Although I began my writing career penning non-fiction for adults, in recent years my emphasis has strongly shifted toward crafting work that will speak into the hearts of children. This happened accidentally. After a flirtation with fiction, an imagined daydream turned into an opportunity to write a series of stories based upon the lives of the saints.
As I began to go out into schools and parishes to share these books, my heart was captivated by the enthusiasm of my young audience. My regular message for the last five years has been an invitation for each of us to answer God’s calling in our lives. With children on my author visits, I began to regularly ask, “How is God calling us to be saints in the making?” I have long studied the lives of the saints, so I knew how I, myself, would answer this question largely from a theological perspective.
What surprised and delighted me were the responses that I received from those young souls. Springing from the font of their own lived experience and love for Jesus, the children’s answers were at once simple and inspired. When asked, “How can a seven-year old love and serve God and others?” their responses came quickly:
I pray every day and tell God I love him.
I’m kind to the child who is bullied.
I try to help my parents.
I play nicely with my little brothers and sisters.
I do extra chores to buy food for people who are hungry.
I care for my pets and our planet.
I visit my grandmother and draw her pictures.
We “grown-ups” often equate the word “saint” with holy images of theologians, martyrs, and miraculously inexplicable intercessions. While I would not dissuade us from learning and sharing the lives and stories of canonized saints, I would also challenge us to remember the stories of the “everyday saints” we’ve known in our own lives whose legacies will never be formally recognized by the Church. The elderly daily communicant who gave her life to her parish as a volunteer, the hope-filled child lost too soon to a cancer diagnosis, or the faithful spouse who simply worked hard to provide shelter for his or her own family while fostering a loving Domestic Church all point to the many and varied paths there are to living a saintly life.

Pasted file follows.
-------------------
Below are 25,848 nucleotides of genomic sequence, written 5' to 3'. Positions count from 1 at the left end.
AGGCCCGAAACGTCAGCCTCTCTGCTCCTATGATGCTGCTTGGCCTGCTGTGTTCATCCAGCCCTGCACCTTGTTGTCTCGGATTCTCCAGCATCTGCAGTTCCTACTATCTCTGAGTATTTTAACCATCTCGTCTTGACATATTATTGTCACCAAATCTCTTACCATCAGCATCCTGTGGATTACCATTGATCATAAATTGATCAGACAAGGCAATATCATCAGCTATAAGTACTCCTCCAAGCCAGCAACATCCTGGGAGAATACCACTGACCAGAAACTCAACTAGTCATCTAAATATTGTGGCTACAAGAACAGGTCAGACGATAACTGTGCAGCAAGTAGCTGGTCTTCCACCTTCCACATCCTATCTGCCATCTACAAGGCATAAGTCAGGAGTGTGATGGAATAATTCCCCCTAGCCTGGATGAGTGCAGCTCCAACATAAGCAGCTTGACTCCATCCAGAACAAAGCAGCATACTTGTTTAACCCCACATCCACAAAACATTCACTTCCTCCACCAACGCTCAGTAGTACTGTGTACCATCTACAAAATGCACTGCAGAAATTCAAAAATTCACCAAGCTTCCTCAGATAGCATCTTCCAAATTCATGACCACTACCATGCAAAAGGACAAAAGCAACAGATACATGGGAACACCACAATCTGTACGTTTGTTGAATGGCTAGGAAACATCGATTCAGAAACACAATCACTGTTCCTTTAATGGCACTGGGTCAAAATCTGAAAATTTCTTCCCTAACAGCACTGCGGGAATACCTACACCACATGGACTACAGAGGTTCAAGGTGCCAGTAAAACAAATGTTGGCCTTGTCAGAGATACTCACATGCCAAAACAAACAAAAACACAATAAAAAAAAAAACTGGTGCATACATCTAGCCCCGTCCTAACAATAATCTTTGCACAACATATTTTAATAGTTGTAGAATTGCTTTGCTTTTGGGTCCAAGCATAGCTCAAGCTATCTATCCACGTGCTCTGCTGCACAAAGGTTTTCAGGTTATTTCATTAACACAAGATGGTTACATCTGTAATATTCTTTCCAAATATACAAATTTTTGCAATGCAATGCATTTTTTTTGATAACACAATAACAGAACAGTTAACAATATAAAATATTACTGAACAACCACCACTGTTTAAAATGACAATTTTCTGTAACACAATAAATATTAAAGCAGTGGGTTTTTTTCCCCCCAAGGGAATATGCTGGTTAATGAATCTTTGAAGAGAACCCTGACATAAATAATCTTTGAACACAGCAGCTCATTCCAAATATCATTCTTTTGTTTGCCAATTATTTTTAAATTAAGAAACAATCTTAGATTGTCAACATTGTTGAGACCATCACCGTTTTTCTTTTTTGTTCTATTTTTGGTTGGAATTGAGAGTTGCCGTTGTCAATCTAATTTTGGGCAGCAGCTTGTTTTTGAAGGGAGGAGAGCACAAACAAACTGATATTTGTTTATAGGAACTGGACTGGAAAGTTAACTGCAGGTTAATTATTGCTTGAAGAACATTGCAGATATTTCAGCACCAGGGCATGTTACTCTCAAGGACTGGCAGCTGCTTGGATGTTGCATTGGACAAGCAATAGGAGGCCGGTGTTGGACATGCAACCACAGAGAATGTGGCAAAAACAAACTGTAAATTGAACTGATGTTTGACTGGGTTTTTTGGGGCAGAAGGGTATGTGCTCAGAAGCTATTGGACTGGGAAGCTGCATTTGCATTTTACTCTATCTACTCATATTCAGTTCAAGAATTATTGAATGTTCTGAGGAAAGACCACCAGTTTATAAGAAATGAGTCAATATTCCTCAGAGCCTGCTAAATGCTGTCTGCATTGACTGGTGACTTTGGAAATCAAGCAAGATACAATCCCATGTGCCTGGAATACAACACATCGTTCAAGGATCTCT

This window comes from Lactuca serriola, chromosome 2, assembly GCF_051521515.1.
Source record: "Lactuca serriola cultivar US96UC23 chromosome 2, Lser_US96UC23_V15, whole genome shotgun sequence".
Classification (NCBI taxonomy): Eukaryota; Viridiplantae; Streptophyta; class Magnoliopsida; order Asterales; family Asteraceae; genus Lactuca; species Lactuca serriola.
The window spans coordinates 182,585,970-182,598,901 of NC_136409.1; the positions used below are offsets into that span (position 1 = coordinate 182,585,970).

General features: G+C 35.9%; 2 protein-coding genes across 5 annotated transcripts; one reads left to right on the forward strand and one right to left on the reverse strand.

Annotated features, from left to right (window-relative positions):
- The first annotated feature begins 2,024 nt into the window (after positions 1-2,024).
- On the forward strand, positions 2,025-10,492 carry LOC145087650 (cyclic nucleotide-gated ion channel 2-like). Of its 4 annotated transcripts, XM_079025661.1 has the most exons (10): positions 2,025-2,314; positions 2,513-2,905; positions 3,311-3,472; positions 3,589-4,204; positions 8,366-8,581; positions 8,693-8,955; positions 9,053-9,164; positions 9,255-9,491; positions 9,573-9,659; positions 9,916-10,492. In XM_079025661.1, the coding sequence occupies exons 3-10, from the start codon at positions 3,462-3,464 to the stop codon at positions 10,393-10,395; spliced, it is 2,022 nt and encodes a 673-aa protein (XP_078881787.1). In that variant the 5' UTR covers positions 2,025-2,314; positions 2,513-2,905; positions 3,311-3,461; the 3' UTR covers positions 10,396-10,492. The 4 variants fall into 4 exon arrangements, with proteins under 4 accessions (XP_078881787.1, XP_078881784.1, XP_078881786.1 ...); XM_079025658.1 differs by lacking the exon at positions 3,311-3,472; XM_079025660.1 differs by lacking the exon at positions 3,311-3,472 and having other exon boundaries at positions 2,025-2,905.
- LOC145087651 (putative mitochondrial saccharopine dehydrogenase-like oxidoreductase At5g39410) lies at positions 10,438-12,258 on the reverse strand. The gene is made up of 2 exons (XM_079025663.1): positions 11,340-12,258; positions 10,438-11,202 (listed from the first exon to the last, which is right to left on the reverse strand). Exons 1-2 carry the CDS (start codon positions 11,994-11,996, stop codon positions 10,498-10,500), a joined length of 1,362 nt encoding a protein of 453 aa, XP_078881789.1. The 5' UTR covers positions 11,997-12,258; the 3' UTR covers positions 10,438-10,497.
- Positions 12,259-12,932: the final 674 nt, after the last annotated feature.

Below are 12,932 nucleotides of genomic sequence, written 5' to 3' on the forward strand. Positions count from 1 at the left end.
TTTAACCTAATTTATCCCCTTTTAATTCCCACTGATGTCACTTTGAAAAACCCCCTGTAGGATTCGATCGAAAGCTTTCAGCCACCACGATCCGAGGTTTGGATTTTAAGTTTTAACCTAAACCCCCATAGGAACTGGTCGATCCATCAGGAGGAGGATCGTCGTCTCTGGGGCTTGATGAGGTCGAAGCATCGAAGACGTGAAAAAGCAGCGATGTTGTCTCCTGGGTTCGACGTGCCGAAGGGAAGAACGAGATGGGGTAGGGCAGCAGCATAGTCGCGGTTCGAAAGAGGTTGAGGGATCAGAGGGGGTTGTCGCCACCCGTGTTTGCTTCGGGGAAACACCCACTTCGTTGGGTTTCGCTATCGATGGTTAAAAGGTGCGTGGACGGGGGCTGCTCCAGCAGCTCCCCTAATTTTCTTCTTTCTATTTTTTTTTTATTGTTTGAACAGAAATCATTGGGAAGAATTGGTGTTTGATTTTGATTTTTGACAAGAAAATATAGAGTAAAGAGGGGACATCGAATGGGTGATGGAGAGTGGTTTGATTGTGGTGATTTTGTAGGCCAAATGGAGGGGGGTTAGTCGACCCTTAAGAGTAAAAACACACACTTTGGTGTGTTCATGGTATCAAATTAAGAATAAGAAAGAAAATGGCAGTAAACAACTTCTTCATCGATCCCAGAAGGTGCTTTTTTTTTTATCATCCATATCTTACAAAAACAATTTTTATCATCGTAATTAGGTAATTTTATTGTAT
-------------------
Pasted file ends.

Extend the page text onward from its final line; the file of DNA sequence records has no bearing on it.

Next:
The more time I spend with young Christians, the more I’m convinced that despite my many shortcomings, I’m called to be a “saint in the making”. I want to anticipate receiving the Eucharist with the purity and joy of a First Communicant. I want to read bible stories and share them with others. I want to make small sacrifices so that I can help the world around me. I want to start every day in prayer and ask God to be with me along my path. I want to see Jesus in the faces of my friends and family and serve him by being his hands, feet, and heart to those most in need.
Then children were brought to him that he might lay his hands on them and pray. The disciples rebuked them, but Jesus said, “Let the children come to me, and do not prevent them; for the kingdom of heaven belongs to such as these.” (Matthew 19:13-14)
I invite you today to ask yourself, “How is God calling me to be a saint in the making?” In your response, put away any hesitations that may limit God’s ability to work in and through you exactly as you are. Pray for the grace to answer God’s call with the simplicity and love of a child. Then be prepared for the remarkable and little ways God will employ your gifts to make a difference. You are a saint in the making!
Lisa M. Hendey is a wife, mother, and author from Los Angeles, California. Visit her at www.LisaHendey.com.